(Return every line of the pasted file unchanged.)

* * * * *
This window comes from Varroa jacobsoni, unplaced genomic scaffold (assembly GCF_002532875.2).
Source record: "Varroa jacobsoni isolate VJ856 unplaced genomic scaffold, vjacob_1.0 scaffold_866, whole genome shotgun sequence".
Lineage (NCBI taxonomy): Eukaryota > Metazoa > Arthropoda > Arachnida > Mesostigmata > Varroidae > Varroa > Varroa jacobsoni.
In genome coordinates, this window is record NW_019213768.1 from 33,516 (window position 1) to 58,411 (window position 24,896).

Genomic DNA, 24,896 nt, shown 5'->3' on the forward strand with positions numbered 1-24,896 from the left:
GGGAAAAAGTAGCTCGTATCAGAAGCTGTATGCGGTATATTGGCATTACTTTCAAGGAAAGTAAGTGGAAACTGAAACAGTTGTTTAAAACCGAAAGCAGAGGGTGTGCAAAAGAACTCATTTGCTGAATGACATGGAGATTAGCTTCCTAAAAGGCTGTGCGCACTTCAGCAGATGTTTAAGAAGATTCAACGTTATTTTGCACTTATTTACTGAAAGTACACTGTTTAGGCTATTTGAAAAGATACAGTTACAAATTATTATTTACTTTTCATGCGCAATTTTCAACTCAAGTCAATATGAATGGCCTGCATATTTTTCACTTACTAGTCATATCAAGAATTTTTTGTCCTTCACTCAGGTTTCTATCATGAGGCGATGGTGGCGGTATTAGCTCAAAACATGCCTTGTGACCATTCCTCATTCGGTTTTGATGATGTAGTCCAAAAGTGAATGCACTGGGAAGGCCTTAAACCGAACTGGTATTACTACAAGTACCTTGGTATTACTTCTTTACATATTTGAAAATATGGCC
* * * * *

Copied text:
This window comes from Varroa jacobsoni, unplaced genomic scaffold (assembly GCF_002532875.2).
Source record: "Varroa jacobsoni isolate VJ856 unplaced genomic scaffold, vjacob_1.0 scaffold_866, whole genome shotgun sequence".
Lineage (NCBI taxonomy): Eukaryota > Metazoa > Arthropoda > Arachnida > Mesostigmata > Varroidae > Varroa > Varroa jacobsoni.
In genome coordinates, this window is record NW_019213768.1 from 33,516 (window position 1) to 58,411 (window position 24,896).

Genomic DNA, 24,896 nt, shown 5'->3' on the forward strand with positions numbered 1-24,896 from the left:
GGGAAAAAGTAGCTCGTATCAGAAGCTGTATGCGGTATATTGGCATTACTTTCAAGGAAAGTAAGTGGAAACTGAAACAGTTGTTTAAAACCGAAAGCAGAGGGTGTGCAAAAGAACTCATTTGCTGAATGACATGGAGATTAGCTTCCTAAAAGGCTGTGCGCACTTCAGCAGATGTTTAAGAAGATTCAACGTTATTTTGCACTTATTTACTGAAAGTACACTGTTTAGGCTATTTGAAAAGATACAGTTACAAATTATTATTTACTTTTCATGCGCAATTTTCAACTCAAGTCAATATGAATGGCCTGCATATTTTTCACTTACTAGTCATATCAAGAATTTTTTGTCCTTCACTCAGGTTTCTATCATGAGGCGATGGTGGCGGTATTAGCTCAAAACATGCCTTGTGACCATTCCTCATTCGGTTTTGATGATGTAGTCCAAAAGTGAATGCACTGGGAAGGCCTTAAACCGAACTGGTATTACTACAAGTACCTTGGTATTACTTCTTTACATATTTGAAAATATGGCC